Following on from 2021’s Inspirations album, metal legends the mighty Saxon have dipped their toes into the water once again, releasing another album of their takes on some of the classic songs which, they say, have inspired them. These are the songs which could be described as the birthplace of Saxon, ten tracks where Saxon again show the listener where it all began for them as musicians and the tunes, amongst many others, they cut their musical teeth to whilst learning how to play.
They are, of course, not the first band to do this. Rush released Feedback in 2004, which showed the Canadian legends paying homage to the sounds they grew up to and, while a couple of their choices remain doubtful (Seven And Seven Is?), their versions of classic rock ‘n roll tracks like ‘Summertime Blues’ are masterful. In sum, they did justice to the songs they covered and, while Saxon may not get the respect bands like Judas Priest and Motorhead are accorded, nonetheless their take on the tracks on More Inspirations shows an admirable spirit of adventure.
It takes real chutzpah for any vocalist to pit his larynx alongside songs made famous by top vocalists like Jack Bruce, Eric Burdon and especially Ronnie James Dio, but Biff Byford is up for the challenge. ‘We Gotta Get Outa This Place’ certainly packs a punch and leaves Bruce Springsteen’s cover of a song about urban escape in the shade. Some of the songs covered were just made for Saxon. Alice Cooper’s ‘From The Inside’ shows the song can stand on its own without the visual aids, and on ‘Detroit Rock City’, Saxon show Kiss how to rock.
While Biff’s vocals aren’t as throat-shredding as the late Dan McCaffrey’s, their cover of ‘Razamanaz’ really rocks out. I’d like to see Saxon do this onstage. Similarly, Alex Harvey would certainly approve of Saxon’s version of his band’s epic track, ‘Faith Healer’, packed with the power and menace of the original, and both The Who’s ‘Substitute’ and Uriah Heep’s ‘Gypsy’ are very adequately handled.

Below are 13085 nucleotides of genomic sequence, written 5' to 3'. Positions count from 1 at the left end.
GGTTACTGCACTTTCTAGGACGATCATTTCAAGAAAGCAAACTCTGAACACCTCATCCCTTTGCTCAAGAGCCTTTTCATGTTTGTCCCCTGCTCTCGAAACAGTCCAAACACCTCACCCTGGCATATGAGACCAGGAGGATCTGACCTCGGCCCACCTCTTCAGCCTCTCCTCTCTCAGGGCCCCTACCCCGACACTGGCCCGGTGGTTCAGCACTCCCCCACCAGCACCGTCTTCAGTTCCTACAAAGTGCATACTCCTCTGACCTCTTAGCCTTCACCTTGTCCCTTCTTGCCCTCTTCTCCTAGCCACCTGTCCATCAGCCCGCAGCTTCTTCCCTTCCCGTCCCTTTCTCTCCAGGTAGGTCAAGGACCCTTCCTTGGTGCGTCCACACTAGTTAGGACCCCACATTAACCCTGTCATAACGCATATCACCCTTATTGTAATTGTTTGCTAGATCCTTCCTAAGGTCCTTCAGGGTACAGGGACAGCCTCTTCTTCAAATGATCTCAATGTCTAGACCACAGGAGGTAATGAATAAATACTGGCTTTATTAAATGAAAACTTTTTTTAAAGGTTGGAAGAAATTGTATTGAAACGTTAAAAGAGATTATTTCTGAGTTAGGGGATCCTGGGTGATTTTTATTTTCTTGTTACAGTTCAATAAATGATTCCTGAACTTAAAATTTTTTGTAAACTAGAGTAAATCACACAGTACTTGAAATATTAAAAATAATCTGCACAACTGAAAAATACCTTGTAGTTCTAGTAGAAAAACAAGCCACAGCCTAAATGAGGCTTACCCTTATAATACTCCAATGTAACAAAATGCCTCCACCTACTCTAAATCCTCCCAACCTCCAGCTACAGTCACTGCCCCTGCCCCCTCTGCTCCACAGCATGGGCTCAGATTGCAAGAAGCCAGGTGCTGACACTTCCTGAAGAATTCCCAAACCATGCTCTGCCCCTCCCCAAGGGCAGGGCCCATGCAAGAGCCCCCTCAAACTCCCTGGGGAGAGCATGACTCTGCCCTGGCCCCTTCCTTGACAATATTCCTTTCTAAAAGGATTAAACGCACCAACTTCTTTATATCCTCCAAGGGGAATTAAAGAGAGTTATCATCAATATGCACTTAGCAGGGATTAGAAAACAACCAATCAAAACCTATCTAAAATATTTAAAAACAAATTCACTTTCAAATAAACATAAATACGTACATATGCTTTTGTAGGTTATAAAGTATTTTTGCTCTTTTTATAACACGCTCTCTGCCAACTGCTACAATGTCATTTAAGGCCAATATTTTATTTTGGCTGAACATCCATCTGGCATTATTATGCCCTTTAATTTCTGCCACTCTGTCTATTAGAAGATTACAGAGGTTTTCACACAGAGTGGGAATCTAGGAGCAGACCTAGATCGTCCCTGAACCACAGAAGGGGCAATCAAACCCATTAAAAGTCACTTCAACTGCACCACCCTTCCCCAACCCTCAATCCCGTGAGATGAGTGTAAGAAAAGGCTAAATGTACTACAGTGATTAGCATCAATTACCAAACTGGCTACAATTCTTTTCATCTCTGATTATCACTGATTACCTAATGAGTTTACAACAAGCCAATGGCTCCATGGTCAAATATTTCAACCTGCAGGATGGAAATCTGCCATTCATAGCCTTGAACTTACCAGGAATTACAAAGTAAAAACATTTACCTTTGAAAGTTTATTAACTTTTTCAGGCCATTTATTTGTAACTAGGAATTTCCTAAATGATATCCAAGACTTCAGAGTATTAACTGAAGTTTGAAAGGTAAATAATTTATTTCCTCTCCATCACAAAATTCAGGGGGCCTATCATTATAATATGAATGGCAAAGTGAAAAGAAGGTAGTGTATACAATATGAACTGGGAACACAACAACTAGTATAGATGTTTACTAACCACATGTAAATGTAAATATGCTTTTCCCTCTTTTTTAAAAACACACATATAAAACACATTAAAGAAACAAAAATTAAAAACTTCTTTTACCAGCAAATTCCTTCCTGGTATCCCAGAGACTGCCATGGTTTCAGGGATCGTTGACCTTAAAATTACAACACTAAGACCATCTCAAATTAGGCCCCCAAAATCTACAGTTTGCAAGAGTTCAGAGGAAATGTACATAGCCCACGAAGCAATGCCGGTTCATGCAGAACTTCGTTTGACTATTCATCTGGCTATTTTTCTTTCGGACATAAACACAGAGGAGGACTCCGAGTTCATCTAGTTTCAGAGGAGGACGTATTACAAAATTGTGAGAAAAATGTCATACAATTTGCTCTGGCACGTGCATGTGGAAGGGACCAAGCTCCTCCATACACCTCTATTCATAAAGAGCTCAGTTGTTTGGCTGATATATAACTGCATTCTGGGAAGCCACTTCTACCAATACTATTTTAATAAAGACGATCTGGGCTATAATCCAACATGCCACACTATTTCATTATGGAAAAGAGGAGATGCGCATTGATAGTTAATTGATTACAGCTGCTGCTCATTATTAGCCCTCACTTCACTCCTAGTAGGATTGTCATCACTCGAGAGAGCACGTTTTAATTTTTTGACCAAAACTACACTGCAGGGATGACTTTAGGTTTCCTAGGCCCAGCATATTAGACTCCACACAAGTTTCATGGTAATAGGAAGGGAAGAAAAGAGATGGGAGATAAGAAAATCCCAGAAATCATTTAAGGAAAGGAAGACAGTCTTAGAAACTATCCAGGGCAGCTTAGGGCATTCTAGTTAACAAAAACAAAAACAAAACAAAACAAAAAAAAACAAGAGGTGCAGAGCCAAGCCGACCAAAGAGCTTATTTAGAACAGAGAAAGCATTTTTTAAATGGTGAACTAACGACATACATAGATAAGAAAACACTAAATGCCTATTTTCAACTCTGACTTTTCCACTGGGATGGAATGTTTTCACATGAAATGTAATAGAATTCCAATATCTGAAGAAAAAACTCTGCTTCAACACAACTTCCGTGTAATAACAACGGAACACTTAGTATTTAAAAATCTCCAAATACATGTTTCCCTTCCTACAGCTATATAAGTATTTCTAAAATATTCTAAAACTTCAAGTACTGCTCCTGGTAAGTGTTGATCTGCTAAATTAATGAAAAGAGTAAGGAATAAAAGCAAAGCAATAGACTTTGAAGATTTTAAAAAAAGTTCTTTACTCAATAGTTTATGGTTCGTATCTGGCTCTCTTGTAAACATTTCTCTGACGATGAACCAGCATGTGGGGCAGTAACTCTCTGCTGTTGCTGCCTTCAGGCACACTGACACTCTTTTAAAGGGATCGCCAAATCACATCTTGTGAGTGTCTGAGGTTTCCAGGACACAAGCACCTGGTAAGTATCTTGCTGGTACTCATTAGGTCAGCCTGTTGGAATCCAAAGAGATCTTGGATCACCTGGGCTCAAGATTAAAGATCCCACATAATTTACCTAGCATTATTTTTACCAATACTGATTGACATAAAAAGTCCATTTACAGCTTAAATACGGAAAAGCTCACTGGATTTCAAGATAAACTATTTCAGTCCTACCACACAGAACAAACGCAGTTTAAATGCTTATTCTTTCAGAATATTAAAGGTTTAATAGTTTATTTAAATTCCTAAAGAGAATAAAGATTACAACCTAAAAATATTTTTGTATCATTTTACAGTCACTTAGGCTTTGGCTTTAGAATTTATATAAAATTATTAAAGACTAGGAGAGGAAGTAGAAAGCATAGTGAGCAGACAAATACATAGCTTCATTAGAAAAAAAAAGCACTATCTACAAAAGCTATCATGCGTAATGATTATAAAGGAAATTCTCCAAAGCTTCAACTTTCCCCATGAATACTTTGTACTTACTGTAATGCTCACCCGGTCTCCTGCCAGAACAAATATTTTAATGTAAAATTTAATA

I was initially hesitant about how Saxon would cover Cream’s ‘Tales of Brave Ulysses’, from the classic Disraeli Gears album, and while their version is somewhat heavier and lacks the class of the original, they give a credible account of a song which is difficult to replicate. And who would dare cover any song Ronnie James Dio made his own? Well, Biff Byford for one, and Saxon make ‘Man On The Silver Mountain’ work for them. Only ZZ Top’s ‘Chevrolet’ falls a little flat, with the band not quite finding the groove that Billy Gibbons set.
With all these songs, the music is performed largely like the original, with Biff making no attempt to emulate the vocalists he’s covering. Instead, he just sings like himself, which explains why many of these covers are very creditable attempts, and while More Inspirations could well be just for completists, Saxon deserve credit for introducing the music of seemingly forgotten seventies outfits like the Sensational Alex Harvey Band to a younger audience, who may not even be aware of them. What could have been an album garnering a response of ‘Why did they even bother?’ has turned out well for a band who’ve given us a successful guided tour of their birthplace.
More Inspirations releases 31st March